While Congress was confirming Biden’s victory, a crowd of pro-Trump rioters stormed the Capitol, broke through the walls of the building and temporarily suspended the case. Legislators had to seek refuge on site when both chambers were locked and at least five people died as a result of the violence, including a Capitol police officer.
Immediately prior to the attack, former President Donald Trump rallied his supporters on the White House ellipse and encouraged them to march on the Capitol with hot-blooded rhetoric. Trump was charged by the House of Representatives two weeks ago with “inciting insurrection” – he was the only president in American history to have faced the historic reprimand twice – and is due to stand trial in the Senate early next month.
But Democratic lawmakers and some Republicans have also turned their anger on colleagues who tried to reverse the election results in Congress, arguing that their actions and their refusal to acknowledge the reality of Biden’s victory played a role in sparking the deadly siege of the Capitol played. Hawley and Cruz in particular have received calls to resign or be expelled from the Senate – potential penalties that Hawley alluded to in his letter Monday.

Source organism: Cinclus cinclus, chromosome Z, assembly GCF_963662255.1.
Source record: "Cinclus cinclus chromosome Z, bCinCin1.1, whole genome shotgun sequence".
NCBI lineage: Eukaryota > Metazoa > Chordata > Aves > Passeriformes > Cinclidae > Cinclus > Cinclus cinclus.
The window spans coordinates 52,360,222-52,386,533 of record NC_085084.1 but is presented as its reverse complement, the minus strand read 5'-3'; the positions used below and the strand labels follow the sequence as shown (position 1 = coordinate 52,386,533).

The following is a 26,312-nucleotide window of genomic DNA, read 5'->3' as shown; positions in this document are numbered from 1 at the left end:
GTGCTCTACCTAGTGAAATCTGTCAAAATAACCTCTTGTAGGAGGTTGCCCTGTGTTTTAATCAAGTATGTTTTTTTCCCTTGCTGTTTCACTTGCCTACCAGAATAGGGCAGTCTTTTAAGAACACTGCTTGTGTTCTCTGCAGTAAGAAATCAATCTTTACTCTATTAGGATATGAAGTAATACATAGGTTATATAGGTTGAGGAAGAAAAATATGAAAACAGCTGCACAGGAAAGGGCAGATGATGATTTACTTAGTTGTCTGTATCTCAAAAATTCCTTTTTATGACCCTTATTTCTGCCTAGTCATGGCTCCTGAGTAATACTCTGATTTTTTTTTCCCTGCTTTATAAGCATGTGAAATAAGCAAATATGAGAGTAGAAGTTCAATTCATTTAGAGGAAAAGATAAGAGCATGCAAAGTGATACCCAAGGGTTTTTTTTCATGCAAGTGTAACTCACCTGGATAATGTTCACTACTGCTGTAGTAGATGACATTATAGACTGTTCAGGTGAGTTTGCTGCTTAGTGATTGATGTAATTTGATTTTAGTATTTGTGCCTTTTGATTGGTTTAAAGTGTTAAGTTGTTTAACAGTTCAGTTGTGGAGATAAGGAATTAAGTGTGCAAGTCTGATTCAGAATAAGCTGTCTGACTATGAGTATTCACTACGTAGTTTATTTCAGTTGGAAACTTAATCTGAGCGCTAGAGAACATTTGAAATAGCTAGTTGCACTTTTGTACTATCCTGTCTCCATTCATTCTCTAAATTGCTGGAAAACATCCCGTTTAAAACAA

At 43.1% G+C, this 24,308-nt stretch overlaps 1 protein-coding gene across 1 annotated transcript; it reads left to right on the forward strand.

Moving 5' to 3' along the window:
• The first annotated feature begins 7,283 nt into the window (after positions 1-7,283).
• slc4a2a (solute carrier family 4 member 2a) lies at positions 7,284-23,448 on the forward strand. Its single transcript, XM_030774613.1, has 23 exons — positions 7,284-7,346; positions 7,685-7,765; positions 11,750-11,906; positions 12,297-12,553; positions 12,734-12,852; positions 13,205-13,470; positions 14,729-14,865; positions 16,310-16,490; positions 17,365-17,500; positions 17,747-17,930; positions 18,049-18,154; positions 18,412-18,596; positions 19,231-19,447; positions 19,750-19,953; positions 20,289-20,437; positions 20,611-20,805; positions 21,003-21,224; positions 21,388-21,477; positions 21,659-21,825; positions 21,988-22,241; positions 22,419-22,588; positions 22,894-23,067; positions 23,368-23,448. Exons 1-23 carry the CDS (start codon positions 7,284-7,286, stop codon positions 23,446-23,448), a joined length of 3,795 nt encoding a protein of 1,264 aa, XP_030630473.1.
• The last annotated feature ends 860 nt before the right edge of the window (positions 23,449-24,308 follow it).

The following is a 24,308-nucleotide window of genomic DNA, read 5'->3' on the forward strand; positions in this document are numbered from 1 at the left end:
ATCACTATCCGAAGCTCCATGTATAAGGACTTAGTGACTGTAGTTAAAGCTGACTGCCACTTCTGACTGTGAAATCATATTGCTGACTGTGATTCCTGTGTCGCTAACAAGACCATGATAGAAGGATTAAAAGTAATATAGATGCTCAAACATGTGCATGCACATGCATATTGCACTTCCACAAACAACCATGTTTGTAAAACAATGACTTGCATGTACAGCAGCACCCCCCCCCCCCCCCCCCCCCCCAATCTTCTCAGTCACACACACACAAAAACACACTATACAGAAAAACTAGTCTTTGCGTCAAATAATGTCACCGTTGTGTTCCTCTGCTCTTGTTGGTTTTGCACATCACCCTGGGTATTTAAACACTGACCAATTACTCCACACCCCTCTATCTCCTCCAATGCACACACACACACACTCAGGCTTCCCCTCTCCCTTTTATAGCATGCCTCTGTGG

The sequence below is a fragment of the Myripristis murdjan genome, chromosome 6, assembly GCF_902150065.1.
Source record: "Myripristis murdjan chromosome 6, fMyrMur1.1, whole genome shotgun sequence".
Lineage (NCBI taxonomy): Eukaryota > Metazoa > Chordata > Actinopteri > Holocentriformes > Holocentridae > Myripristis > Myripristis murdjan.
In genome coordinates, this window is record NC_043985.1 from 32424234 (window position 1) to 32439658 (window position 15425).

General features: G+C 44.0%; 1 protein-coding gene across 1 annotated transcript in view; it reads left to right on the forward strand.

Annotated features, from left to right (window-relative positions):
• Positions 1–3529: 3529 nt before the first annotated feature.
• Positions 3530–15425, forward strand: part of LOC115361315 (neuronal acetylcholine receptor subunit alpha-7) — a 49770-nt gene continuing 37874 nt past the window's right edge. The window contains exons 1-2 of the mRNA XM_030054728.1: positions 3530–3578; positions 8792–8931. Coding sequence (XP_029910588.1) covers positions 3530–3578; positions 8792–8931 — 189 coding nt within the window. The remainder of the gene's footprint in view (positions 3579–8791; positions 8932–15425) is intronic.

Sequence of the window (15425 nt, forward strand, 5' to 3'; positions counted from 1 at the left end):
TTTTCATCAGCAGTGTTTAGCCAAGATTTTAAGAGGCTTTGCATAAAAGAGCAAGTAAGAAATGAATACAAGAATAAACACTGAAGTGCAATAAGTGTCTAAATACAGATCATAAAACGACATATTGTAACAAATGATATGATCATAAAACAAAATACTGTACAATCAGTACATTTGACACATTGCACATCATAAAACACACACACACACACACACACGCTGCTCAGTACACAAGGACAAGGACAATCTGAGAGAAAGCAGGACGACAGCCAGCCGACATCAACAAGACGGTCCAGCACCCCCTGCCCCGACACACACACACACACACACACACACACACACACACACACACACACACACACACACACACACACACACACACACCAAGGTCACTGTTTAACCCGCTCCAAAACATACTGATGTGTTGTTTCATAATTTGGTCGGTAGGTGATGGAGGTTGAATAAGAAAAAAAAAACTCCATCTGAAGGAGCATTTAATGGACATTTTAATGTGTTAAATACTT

“Given the shameful abuse of the ethical process that you have deliberately pursued, I have considered asking you to resign or expel from the Senate,” wrote Hawley to the Seven Democrats. “But I still believe in the first amendment that the US Supreme Court has repeatedly said to protect even” offensive “and malicious speech like yours.”